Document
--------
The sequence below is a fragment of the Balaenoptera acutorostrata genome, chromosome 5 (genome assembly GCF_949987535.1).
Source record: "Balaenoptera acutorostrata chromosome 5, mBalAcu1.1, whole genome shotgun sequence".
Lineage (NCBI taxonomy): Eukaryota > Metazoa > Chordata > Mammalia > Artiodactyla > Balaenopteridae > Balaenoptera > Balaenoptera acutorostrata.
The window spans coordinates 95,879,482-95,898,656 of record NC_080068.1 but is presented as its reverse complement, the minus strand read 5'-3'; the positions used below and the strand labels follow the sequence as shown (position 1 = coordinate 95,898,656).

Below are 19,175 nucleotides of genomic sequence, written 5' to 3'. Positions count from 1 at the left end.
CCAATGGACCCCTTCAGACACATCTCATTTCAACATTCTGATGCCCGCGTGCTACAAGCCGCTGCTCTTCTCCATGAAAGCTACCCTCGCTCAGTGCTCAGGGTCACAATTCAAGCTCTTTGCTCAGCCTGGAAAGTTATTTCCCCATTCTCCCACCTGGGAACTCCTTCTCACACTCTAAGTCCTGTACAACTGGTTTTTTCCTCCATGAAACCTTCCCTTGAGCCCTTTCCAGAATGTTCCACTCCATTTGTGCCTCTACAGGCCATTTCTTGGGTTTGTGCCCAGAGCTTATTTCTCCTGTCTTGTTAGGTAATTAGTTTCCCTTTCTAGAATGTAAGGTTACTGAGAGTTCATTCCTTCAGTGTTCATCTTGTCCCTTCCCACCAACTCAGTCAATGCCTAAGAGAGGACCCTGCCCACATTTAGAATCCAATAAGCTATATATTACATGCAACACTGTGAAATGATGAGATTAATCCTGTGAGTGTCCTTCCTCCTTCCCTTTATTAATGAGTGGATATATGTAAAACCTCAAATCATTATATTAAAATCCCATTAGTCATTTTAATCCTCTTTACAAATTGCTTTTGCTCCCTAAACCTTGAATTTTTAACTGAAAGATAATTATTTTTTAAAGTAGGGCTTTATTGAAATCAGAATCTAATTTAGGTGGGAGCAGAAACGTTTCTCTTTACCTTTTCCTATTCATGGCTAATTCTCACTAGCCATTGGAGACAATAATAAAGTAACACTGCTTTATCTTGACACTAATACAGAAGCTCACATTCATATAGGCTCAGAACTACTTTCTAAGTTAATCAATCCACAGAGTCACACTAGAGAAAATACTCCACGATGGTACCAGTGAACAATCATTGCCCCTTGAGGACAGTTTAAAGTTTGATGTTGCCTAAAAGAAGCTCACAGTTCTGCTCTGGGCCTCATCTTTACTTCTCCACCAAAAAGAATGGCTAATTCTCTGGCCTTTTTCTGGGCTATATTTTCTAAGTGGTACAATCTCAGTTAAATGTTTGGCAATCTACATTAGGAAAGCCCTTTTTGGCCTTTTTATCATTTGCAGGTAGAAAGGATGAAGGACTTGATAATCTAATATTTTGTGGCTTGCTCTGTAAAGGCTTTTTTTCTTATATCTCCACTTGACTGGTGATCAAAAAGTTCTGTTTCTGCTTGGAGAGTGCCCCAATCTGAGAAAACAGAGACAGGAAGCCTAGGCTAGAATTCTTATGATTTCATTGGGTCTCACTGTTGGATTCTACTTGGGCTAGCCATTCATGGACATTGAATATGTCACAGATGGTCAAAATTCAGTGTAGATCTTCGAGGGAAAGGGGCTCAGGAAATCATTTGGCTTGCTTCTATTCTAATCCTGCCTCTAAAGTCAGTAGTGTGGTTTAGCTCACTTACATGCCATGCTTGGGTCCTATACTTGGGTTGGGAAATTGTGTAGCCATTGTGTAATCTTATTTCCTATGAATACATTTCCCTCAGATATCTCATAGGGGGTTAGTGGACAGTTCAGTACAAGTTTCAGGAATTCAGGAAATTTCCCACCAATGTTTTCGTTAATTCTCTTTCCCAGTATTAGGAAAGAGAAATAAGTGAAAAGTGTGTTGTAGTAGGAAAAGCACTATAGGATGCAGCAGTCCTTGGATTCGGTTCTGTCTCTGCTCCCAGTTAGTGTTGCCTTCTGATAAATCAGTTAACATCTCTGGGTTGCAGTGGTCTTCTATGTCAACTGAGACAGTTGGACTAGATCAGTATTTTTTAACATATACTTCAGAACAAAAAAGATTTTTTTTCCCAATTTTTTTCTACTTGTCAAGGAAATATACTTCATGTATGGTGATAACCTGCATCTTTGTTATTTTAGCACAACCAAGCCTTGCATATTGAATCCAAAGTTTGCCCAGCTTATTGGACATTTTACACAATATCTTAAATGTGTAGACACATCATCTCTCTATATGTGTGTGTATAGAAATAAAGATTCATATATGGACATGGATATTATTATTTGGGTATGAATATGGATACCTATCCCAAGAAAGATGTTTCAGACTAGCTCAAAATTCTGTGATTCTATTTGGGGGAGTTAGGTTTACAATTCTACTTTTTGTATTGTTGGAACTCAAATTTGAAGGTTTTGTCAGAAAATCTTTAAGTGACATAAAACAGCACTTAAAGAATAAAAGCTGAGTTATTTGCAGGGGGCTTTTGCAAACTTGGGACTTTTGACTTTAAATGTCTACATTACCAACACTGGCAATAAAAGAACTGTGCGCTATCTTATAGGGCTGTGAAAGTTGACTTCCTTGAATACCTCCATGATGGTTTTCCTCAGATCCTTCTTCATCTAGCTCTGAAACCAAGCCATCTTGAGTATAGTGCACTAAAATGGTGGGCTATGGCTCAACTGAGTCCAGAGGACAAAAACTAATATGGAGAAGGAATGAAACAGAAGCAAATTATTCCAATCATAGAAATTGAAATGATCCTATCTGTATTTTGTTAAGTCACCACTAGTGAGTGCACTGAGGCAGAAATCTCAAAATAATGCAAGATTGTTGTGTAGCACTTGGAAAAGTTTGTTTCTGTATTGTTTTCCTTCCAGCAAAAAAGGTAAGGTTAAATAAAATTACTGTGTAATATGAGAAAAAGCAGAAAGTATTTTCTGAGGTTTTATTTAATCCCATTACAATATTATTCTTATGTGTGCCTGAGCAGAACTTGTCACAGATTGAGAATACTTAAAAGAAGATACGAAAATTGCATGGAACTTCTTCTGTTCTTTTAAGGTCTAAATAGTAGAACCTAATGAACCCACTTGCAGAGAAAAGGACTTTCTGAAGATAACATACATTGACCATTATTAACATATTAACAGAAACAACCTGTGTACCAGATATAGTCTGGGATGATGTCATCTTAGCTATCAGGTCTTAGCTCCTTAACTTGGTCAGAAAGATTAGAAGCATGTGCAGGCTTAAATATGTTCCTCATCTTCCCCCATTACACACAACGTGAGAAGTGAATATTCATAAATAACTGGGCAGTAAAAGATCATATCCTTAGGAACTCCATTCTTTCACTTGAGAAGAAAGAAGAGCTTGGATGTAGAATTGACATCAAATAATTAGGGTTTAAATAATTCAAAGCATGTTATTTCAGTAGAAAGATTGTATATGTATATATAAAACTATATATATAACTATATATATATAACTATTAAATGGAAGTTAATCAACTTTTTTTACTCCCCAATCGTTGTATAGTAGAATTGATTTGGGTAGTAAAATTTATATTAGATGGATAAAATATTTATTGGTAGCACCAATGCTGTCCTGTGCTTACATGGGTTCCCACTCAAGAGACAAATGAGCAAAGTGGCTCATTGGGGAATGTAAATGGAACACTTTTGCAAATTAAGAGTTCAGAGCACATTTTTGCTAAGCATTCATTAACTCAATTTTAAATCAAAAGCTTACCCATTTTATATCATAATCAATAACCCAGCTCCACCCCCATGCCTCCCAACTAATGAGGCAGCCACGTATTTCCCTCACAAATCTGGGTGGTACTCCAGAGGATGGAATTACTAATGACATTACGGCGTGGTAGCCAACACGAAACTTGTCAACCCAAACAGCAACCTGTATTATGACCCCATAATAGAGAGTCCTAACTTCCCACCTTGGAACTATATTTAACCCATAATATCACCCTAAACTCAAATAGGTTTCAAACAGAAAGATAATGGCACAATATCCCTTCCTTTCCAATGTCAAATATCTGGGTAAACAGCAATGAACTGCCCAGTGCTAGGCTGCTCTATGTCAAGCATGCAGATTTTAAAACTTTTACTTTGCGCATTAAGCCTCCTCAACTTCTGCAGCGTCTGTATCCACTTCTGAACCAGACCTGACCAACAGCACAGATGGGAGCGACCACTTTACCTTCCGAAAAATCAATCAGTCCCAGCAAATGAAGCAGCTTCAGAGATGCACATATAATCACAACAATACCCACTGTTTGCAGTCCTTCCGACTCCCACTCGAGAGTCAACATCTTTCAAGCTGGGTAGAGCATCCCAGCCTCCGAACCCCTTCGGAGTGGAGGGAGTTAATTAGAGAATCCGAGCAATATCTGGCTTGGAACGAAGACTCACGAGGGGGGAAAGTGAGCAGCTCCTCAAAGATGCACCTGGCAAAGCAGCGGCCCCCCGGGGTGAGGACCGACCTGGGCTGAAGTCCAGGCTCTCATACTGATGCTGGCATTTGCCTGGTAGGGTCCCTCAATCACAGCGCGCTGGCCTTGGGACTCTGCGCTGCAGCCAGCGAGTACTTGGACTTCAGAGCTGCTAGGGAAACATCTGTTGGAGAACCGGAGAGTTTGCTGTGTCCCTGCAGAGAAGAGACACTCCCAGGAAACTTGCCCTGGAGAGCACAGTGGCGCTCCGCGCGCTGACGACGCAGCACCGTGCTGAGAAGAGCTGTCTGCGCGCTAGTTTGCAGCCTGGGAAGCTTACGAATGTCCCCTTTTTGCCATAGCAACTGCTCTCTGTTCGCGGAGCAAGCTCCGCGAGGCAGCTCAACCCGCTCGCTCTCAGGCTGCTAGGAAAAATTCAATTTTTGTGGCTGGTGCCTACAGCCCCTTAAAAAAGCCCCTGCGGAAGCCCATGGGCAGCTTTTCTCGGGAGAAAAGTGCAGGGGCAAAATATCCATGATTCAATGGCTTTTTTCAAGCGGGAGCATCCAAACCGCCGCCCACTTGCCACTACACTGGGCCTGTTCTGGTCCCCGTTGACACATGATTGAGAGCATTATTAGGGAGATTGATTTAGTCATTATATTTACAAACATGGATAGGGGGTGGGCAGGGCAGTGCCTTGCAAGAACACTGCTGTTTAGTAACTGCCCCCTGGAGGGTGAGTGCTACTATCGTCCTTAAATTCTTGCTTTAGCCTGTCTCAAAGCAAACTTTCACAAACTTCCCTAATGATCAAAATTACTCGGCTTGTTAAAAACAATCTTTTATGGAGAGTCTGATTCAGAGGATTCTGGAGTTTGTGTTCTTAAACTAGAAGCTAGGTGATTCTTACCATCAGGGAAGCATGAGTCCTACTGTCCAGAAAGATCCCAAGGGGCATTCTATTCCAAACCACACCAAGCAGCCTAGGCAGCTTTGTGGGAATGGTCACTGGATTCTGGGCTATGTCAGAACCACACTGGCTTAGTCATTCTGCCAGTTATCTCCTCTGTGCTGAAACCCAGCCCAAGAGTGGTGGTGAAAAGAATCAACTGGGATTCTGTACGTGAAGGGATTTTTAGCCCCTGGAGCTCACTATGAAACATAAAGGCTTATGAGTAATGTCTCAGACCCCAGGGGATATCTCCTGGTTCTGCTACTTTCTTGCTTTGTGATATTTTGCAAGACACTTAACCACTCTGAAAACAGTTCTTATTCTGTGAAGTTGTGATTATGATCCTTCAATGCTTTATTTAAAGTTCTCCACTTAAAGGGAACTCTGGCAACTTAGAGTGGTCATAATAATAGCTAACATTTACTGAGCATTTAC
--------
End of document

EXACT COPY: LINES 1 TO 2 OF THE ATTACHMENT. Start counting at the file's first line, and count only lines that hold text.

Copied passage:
The sequence below is a fragment of the Balaenoptera acutorostrata genome, chromosome 5 (genome assembly GCF_949987535.1).
Source record: "Balaenoptera acutorostrata chromosome 5, mBalAcu1.1, whole genome shotgun sequence".